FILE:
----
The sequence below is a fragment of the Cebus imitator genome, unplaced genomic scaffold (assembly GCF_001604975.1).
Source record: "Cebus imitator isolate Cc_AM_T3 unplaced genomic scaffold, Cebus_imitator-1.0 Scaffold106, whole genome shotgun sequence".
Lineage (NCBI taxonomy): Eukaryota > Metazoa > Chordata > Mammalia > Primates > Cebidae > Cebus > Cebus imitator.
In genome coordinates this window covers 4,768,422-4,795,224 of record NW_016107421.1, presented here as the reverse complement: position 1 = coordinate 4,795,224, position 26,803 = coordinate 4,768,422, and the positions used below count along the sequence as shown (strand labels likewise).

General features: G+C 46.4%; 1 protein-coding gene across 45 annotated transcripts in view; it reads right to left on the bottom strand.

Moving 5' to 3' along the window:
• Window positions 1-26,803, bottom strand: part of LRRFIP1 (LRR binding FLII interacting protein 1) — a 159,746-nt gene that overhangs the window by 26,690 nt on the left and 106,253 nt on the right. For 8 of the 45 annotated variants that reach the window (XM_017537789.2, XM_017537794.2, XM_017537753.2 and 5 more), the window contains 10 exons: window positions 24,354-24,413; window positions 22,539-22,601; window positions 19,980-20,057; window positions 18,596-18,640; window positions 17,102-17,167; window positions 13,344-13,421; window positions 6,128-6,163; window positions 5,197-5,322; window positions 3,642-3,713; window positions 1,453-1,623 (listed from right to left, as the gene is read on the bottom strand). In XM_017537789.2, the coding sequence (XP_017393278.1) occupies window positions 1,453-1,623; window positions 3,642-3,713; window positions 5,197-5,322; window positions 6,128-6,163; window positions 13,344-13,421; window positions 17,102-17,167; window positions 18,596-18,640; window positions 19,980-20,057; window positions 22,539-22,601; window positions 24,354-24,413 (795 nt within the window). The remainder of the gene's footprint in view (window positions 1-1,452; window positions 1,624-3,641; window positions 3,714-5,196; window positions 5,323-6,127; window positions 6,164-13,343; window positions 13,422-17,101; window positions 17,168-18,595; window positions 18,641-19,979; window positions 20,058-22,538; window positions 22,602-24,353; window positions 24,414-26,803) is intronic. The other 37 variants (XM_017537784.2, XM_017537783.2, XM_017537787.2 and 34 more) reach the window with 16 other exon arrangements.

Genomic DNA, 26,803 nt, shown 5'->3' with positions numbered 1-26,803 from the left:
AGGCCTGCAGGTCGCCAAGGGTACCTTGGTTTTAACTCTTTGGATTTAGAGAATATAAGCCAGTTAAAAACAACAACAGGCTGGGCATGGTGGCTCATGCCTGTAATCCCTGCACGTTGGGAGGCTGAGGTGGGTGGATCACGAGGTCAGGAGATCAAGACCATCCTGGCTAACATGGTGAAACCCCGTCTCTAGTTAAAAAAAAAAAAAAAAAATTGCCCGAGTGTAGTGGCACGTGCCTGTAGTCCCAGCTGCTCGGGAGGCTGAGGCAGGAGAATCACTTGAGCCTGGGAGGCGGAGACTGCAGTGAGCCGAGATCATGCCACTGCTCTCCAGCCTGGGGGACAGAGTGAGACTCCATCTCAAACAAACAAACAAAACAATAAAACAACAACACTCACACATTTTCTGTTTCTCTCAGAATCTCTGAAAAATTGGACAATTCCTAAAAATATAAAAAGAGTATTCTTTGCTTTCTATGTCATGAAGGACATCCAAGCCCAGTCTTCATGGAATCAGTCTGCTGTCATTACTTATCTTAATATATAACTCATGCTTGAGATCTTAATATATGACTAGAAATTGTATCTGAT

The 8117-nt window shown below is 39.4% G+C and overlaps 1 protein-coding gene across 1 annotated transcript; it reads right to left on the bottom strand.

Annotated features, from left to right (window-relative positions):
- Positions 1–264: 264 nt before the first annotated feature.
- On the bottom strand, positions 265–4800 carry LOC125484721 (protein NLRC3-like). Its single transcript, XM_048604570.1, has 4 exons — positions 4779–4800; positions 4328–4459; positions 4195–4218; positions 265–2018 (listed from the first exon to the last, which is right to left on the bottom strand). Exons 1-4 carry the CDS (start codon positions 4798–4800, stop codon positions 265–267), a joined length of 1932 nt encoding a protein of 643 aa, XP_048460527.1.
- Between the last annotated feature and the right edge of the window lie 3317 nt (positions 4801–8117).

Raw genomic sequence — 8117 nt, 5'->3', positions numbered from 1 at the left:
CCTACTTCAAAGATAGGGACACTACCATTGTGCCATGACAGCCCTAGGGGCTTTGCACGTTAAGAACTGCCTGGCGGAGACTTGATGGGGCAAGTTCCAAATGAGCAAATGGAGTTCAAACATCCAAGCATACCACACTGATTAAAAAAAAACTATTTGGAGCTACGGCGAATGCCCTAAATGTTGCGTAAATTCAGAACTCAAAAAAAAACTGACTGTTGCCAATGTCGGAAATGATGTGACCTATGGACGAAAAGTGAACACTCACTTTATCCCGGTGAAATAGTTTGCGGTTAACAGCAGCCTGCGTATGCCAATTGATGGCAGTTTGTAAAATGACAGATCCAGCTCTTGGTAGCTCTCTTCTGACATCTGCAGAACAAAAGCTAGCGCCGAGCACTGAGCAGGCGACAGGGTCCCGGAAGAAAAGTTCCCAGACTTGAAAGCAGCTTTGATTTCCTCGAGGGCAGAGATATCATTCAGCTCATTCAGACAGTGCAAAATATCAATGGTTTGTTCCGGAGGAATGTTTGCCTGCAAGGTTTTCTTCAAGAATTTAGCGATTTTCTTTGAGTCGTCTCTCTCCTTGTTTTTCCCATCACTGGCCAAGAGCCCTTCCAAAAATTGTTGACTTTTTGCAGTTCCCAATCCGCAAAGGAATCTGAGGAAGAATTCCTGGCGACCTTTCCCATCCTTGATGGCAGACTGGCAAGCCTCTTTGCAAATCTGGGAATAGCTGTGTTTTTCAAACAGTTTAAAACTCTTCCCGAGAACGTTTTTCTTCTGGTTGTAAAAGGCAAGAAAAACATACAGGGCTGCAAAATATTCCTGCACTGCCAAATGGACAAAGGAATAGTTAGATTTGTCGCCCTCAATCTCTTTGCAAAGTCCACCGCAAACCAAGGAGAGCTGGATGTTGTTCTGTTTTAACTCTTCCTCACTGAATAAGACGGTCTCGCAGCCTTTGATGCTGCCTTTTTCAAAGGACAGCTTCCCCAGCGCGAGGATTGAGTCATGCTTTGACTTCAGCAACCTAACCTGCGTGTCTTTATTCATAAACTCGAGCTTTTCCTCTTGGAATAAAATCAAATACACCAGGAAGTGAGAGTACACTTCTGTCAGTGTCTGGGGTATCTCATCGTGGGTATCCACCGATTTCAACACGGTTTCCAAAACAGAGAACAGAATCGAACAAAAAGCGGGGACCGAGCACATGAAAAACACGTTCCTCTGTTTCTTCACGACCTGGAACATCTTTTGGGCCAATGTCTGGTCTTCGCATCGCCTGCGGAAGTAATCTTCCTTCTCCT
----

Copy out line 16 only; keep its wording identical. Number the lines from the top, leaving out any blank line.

CCTACTTCAAAGATAGGGACACTACCATTGTGCCATGACAGCCCTAGGGGCTTTGCACGTTAAGAACTGCCTGGCGGAGACTTGATGGGGCAAGTTCCAAATGAGCAAATGGAGTTCAAACATCCAAGCATACCACACTGATTAAAAAAAAACTATTTGGAGCTACGGCGAATGCCCTAAATGTTGCGTAAATTCAGAACTCAAAAAAAAACTGACTGTTGCCAATGTCGGAAATGATGTGACCTATGGACGAAAAGTGAACACTCACTTTATCCCGGTGAAATAGTTTGCGGTTAACAGCAGCCTGCGTATGCCAATTGATGGCAGTTTGTAAAATGACAGATCCAGCTCTTGGTAGCTCTCTTCTGACATCTGCAGAACAAAAGCTAGCGCCGAGCACTGAGCAGGCGACAGGGTCCCGGAAGAAAAGTTCCCAGACTTGAAAGCAGCTTTGATTTCCTCGAGGGCAGAGATATCATTCAGCTCATTCAGACAGTGCAAAATATCAATGGTTTGTTCCGGAGGAATGTTTGCCTGCAAGGTTTTCTTCAAGAATTTAGCGATTTTCTTTGAGTCGTCTCTCTCCTTGTTTTTCCCATCACTGGCCAAGAGCCCTTCCAAAAATTGTTGACTTTTTGCAGTTCCCAATCCGCAAAGGAATCTGAGGAAGAATTCCTGGCGACCTTTCCCATCCTTGATGGCAGACTGGCAAGCCTCTTTGCAAATCTGGGAATAGCTGTGTTTTTCAAACAGTTTAAAACTCTTCCCGAGAACGTTTTTCTTCTGGTTGTAAAAGGCAAGAAAAACATACAGGGCTGCAAAATATTCCTGCACTGCCAAATGGACAAAGGAATAGTTAGATTTGTCGCCCTCAATCTCTTTGCAAAGTCCACCGCAAACCAAGGAGAGCTGGATGTTGTTCTGTTTTAACTCTTCCTCACTGAATAAGACGGTCTCGCAGCCTTTGATGCTGCCTTTTTCAAAGGACAGCTTCCCCAGCGCGAGGATTGAGTCATGCTTTGACTTCAGCAACCTAACCTGCGTGTCTTTATTCATAAACTCGAGCTTTTCCTCTTGGAATAAAATCAAATACACCAGGAAGTGAGAGTACACTTCTGTCAGTGTCTGGGGTATCTCATCGTGGGTATCCACCGATTTCAACACGGTTTCCAAAACAGAGAACAGAATCGAACAAAAAGCGGGGACCGAGCACATGAAAAACACGTTCCTCTGTTTCTTCACGACCTGGAACATCTTTTGGGCCAATGTCTGGTCTTCGCATCGCCTGCGGAAGTAATCTTCCTTCTCCT